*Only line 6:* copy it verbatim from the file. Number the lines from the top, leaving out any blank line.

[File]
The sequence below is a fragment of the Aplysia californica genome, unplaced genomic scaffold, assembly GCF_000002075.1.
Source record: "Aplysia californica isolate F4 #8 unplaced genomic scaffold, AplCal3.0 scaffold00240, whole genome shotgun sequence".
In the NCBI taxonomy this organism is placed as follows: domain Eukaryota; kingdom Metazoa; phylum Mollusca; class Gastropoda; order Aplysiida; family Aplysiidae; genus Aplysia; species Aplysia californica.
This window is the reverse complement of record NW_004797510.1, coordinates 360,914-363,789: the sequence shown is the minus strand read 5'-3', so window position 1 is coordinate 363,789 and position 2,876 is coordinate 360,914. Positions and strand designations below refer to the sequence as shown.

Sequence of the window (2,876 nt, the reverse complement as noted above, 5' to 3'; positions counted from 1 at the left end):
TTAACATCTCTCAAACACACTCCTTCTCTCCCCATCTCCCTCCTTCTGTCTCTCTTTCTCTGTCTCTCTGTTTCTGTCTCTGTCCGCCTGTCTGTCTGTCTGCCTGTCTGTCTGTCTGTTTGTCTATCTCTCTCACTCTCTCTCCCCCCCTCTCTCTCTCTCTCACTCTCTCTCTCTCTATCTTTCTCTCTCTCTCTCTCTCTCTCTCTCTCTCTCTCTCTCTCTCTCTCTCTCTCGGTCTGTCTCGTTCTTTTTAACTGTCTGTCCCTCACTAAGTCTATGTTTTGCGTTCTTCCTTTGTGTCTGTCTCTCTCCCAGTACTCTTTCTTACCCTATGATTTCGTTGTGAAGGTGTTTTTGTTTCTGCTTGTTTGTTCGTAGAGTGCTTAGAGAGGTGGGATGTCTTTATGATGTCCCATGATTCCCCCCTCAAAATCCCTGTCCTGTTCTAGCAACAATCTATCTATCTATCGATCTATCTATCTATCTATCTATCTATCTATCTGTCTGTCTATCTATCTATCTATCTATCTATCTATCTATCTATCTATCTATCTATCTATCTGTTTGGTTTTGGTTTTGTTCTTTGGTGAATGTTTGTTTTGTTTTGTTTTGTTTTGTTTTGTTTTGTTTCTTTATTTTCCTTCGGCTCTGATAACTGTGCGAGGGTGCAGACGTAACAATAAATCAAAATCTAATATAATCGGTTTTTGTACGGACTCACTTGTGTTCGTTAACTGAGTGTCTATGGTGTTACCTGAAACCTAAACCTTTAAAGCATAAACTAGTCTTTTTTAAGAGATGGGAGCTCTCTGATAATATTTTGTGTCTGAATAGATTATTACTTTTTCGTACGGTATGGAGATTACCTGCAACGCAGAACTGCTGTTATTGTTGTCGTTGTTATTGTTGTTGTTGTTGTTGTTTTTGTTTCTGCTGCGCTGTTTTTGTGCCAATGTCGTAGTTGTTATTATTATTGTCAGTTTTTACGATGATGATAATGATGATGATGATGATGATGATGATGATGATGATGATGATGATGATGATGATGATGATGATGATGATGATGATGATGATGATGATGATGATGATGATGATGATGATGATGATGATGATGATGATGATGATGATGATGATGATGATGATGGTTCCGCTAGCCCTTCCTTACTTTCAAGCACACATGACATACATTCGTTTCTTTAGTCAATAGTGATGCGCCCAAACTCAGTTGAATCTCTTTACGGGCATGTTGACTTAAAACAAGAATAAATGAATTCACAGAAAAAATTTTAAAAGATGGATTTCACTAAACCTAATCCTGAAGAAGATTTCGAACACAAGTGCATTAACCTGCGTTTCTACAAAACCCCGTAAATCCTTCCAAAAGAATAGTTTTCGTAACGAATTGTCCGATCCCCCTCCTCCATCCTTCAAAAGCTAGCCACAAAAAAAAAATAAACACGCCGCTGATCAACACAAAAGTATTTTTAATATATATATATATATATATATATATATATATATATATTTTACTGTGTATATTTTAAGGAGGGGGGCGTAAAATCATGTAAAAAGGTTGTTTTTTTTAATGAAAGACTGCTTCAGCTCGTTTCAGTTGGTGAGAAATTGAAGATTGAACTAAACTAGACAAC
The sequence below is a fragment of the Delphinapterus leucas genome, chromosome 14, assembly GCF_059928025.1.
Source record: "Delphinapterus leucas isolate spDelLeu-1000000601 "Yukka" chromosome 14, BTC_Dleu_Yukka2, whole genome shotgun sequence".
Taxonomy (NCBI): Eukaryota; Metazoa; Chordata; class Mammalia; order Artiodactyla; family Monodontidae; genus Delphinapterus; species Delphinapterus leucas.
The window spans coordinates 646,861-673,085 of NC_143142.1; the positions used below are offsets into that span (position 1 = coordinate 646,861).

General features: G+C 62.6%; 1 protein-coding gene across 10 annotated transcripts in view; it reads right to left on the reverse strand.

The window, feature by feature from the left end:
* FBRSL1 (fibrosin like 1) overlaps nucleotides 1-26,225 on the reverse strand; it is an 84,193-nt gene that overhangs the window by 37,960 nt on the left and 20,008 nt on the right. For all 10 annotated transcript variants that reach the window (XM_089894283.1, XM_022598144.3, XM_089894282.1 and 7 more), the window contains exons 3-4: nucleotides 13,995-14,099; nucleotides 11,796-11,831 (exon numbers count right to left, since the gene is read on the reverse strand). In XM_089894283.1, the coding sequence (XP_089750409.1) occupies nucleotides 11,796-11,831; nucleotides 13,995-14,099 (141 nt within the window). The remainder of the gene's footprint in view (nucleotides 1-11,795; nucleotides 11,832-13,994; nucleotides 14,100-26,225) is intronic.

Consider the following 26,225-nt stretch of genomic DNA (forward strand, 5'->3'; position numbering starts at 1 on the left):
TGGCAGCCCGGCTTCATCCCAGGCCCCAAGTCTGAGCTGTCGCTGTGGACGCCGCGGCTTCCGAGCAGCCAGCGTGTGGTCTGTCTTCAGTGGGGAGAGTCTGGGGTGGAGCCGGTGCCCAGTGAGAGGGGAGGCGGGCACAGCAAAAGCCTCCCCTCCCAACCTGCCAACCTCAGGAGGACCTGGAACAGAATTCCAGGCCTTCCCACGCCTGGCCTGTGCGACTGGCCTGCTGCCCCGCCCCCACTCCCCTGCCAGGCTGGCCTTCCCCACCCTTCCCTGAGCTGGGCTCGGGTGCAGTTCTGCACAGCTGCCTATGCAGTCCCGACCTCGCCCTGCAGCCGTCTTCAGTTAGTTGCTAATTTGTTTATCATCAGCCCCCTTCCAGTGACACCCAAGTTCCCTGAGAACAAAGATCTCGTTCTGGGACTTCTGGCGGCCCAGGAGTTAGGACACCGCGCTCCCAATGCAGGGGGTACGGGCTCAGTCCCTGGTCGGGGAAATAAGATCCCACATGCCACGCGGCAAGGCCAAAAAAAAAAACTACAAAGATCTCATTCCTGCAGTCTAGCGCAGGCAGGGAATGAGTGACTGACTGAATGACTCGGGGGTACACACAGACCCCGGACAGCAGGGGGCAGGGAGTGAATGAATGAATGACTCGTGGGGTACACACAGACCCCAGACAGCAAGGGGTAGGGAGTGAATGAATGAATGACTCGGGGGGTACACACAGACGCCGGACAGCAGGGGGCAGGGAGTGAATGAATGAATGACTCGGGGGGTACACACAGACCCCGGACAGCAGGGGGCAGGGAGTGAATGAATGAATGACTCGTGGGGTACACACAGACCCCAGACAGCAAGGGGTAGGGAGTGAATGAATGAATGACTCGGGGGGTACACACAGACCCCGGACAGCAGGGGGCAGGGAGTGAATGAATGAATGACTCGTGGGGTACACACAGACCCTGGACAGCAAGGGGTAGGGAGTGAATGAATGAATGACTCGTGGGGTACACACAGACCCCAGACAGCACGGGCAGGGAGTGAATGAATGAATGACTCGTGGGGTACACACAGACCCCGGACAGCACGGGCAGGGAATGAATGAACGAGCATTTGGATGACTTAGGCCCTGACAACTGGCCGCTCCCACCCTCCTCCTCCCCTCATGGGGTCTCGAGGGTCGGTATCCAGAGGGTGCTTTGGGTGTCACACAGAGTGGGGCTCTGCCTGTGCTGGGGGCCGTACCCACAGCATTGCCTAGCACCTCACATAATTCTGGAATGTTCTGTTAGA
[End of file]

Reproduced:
TTAACATCTCTCAAACACACTCCTTCTCTCCCCATCTCCCTCCTTCTGTCTCTCTTTCTCTGTCTCTCTGTTTCTGTCTCTGTCCGCCTGTCTGTCTGTCTGCCTGTCTGTCTGTCTGTTTGTCTATCTCTCTCACTCTCTCTCCCCCCCTCTCTCTCTCTCTCACTCTCTCTCTCTCTATCTTTCTCTCTCTCTCTCTCTCTCTCTCTCTCTCTCTCTCTCTCTCTCTCTCTCTCGGTCTGTCTCGTTCTTTTTAACTGTCTGTCCCTCACTAAGTCTATGTTTTGCGTTCTTCCTTTGTGTCTGTCTCTCTCCCAGTACTCTTTCTTACCCTATGATTTCGTTGTGAAGGTGTTTTTGTTTCTGCTTGTTTGTTCGTAGAGTGCTTAGAGAGGTGGGATGTCTTTATGATGTCCCATGATTCCCCCCTCAAAATCCCTGTCCTGTTCTAGCAACAATCTATCTATCTATCGATCTATCTATCTATCTATCTATCTATCTATCTGTCTGTCTATCTATCTATCTATCTATCTATCTATCTATCTATCTATCTATCTATCTATCTGTTTGGTTTTGGTTTTGTTCTTTGGTGAATGTTTGTTTTGTTTTGTTTTGTTTTGTTTTGTTTTGTTTCTTTATTTTCCTTCGGCTCTGATAACTGTGCGAGGGTGCAGACGTAACAATAAATCAAAATCTAATATAATCGGTTTTTGTACGGACTCACTTGTGTTCGTTAACTGAGTGTCTATGGTGTTACCTGAAACCTAAACCTTTAAAGCATAAACTAGTCTTTTTTAAGAGATGGGAGCTCTCTGATAATATTTTGTGTCTGAATAGATTATTACTTTTTCGTACGGTATGGAGATTACCTGCAACGCAGAACTGCTGTTATTGTTGTCGTTGTTATTGTTGTTGTTGTTGTTGTTTTTGTTTCTGCTGCGCTGTTTTTGTGCCAATGTCGTAGTTGTTATTATTATTGTCAGTTTTTACGATGATGATAATGATGATGATGATGATGATGATGATGATGATGATGATGATGATGATGATGATGATGATGATGATGATGATGATGATGATGATGATGATGATGATGATGATGATGATGATGATGATGATGATGATGATGATGATGATGATGATGATGATGGTTCCGCTAGCCCTTCCTTACTTTCAAGCACACATGACATACATTCGTTTCTTTAGTCAATAGTGATGCGCCCAAACTCAGTTGAATCTCTTTACGGGCATGTTGACTTAAAACAAGAATAAATGAATTCACAGAAAAAATTTTAAAAGATGGATTTCACTAAACCTAATCCTGAAGAAGATTTCGAACACAAGTGCATTAACCTGCGTTTCTACAAAACCCCGTAAATCCTTCCAAAAGAATAGTTTTCGTAACGAATTGTCCGATCCCCCTCCTCCATCCTTCAAAAGCTAGCCACAAAAAAAAAATAAACACGCCGCTGATCAACACAAAAGTATTTTTAATATATATATATATATATATATATATATATATATATATTTTACTGTGTATATTTTAAGGAGGGGGGCGTAAAATCATGTAAAAAGGTTGTTTTTTTTAATGAAAGACTGCTTCAGCTCGTTTCAGTTGGTGAGAAATTGAAGATTGAACTAAACTAGACAAC